Old drawers, or more exactly, drawers that are no longer useful as drawers but remain in tact, call to me. If you have read some of my previous BLOGs you know a bit of my passion (obsession?) in reusing stuff. I come by this tendency honestly from both my mother and father. On my dad’s side, they just kept stuff because “I might need it someday”. And in some cases that was true. Usually it just meant that things stacked up. On my Mom’s side, the farmers, it was somewhat the same, but the German genes forced things into something useful. Not always in a pretty way but used none-the-less. Nothing and no one sits idle in a German household for long!
In both cases these things represented an asset; money and time that did not have to be spent. It represented frugality and, yes, in some cases a fear of not having enough since these were families whose psyche were formed by the years of the Great Depression. I did not know that kind of lack. Not even close. Cash was not abundant, but we had nice things. Mom knew how to re-purpose, up-cycle and re-cycle before it was a political statement. However, she did not abide clutter and enjoyed making things look pretty. Things in our home were neat and tidy.
Even the Drawers!
So when I see and old drawer my DNA takes over, times two. It takes some skill to build a good drawer. I am almost in awe of the old kitchen cabinet drawers from 70+ years ago, that are still solid and sturdy when the cabinets or cupboards that once housed them are long gone. They are not elegant, built primarily for function: to put things in. So when I come across an old drawer it goes into my project room.
Last winter I needed a foot rest under my desk, so i grabbed an old drawer, turned it upside down and placed it under my feet. Functional. Dad would have left it at that. But my mother’s DNA kicked in recently and here is what happened:
The drawer was:
Lightly sanded and primed. There were stains that my favorite stain hider, KILZ, took care of.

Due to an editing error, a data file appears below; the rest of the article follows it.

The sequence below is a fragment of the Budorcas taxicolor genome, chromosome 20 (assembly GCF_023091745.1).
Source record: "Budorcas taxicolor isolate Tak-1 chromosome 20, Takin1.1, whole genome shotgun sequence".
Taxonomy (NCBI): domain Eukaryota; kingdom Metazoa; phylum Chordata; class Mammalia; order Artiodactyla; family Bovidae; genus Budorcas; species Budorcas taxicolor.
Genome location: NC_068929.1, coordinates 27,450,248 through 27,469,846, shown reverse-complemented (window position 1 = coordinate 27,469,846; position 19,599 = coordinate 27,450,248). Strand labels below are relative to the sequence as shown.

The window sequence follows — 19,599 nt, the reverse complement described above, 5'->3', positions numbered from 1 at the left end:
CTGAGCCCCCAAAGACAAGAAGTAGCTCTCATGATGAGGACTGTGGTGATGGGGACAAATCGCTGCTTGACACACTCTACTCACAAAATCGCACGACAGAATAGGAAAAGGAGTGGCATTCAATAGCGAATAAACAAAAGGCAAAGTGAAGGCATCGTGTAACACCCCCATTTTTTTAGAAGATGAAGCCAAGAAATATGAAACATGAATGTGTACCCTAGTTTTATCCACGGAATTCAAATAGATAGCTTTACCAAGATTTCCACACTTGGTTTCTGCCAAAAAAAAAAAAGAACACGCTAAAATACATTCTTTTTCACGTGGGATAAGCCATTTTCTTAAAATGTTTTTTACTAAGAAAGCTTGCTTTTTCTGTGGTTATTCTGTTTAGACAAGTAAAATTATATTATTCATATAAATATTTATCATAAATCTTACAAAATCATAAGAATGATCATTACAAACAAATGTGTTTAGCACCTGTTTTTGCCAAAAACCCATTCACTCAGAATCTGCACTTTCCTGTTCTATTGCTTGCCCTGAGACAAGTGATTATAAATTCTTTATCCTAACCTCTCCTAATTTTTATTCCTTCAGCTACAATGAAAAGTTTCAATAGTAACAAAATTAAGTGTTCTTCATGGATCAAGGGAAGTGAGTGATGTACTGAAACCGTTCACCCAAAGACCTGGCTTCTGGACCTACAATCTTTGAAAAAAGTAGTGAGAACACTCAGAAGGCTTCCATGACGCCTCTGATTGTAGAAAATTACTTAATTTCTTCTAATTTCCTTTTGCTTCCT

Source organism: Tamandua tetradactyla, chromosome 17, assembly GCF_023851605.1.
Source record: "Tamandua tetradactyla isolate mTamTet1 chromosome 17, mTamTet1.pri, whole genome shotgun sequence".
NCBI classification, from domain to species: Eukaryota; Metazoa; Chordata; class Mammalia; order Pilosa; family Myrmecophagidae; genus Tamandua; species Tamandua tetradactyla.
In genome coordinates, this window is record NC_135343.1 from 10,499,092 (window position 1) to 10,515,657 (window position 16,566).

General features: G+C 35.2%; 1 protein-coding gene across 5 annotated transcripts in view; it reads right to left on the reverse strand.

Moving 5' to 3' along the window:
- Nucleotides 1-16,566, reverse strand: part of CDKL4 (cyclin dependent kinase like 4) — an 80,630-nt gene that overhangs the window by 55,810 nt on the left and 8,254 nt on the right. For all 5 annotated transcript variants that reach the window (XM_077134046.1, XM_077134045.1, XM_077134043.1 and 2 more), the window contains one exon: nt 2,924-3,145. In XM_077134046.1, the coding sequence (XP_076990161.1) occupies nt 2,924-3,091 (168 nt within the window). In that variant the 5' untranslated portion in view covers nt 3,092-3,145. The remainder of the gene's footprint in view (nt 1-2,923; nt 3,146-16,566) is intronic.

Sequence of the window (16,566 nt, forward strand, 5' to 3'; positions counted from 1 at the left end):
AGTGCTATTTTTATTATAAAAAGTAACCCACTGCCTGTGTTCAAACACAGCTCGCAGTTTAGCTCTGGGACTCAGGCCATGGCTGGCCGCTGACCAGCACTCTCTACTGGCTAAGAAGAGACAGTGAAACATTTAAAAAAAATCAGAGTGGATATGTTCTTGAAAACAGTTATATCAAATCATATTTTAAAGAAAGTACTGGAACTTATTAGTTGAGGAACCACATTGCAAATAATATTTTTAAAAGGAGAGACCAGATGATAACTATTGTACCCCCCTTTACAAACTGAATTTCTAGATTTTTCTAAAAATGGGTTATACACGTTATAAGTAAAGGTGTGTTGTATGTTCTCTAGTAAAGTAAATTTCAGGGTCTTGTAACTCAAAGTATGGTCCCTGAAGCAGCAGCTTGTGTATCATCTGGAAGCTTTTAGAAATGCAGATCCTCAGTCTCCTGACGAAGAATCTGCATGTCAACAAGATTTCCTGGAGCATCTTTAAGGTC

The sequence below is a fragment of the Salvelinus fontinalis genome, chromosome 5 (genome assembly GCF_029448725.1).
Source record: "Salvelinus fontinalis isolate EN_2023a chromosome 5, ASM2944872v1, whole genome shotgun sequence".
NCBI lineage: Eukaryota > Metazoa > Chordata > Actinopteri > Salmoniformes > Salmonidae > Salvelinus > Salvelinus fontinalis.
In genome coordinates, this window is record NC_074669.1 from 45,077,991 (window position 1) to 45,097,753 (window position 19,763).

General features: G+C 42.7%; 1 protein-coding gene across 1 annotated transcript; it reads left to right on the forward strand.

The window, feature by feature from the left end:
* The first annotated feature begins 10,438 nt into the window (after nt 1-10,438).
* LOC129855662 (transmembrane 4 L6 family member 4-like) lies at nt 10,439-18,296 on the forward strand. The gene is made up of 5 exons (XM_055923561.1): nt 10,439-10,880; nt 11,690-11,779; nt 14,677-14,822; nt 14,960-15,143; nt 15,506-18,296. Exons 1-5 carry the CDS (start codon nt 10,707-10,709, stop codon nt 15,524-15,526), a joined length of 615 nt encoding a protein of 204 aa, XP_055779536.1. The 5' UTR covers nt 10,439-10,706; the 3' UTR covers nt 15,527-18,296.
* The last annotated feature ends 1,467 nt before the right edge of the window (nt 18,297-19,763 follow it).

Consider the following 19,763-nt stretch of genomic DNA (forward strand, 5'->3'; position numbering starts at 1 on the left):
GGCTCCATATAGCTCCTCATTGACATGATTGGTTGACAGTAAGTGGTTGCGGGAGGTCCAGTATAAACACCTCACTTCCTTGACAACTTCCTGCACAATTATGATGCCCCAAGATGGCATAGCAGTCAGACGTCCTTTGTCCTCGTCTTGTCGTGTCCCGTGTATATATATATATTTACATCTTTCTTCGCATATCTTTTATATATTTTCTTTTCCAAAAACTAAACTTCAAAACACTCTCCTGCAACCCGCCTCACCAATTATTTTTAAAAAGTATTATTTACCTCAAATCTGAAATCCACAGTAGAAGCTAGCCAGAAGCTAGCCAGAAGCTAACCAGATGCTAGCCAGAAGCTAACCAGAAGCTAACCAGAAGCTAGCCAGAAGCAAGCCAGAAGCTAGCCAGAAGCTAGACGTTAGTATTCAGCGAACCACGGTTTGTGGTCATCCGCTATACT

painted on the outside with a semi-gloss version of the wall color of the room it will reside in.
then painted inside in a rust color from a bit of a paint sample I had on hand.
given a “new” handle from my stash of cool vintage hard ware (let me know if you are interested, I have lots)
put on pretty red casters that I acquired from an estate sale for a few dollars.
topped with a padded lid so I can rest my feet in comfort while gaining some storage.
Of course the lid moves this from the old drawer category into the wooden box on wheels category. I guess this old drawer has been up-cycled.
More Old Drawers
Here are a few other things that old drawers have become in the Maison Steinbuchel shop.
Some have gone to new homes via ETSY. I use a few in my own home.
My Old Drawers Pintrest Board is where I collect ideas from others as well as post projects I have done. The cost of these is primarily in my time. With the exception of paint, brushes and sandpaper, the materials are from found objects.
ETSY and Pintrest along with trips to shops where others are exercising their up-cycling, re-purposing talents always spark fresh ideas.
This reusing stuff gene is a stone in my bridge handed down via DNA. However, to be viable, it had to be recognized, nurtured and even adapted. I do not need to do this in order to save cash (although that is a nice benefit), nor even to save time. I could just toss these things out or donate them (which I do this in some cases), and tap an app on my iPhone to order something new (which I also do in some cases), but there is a place in me that is not be satisfied with that.
There are stones in your bridge waiting to be discovered, unearthed and placed in a more prominent place along your journey. A gift of music? painting? Writing? Perhaps a skill that has laid dormant or was set aside. Some area of interest that cries in you for nurture and expression. Something that satisfies your soul. Give yourself permission to recognize what it is and say it out loud. Today.
In the comments below, in one word, describe that latent something within you that you want to pursue.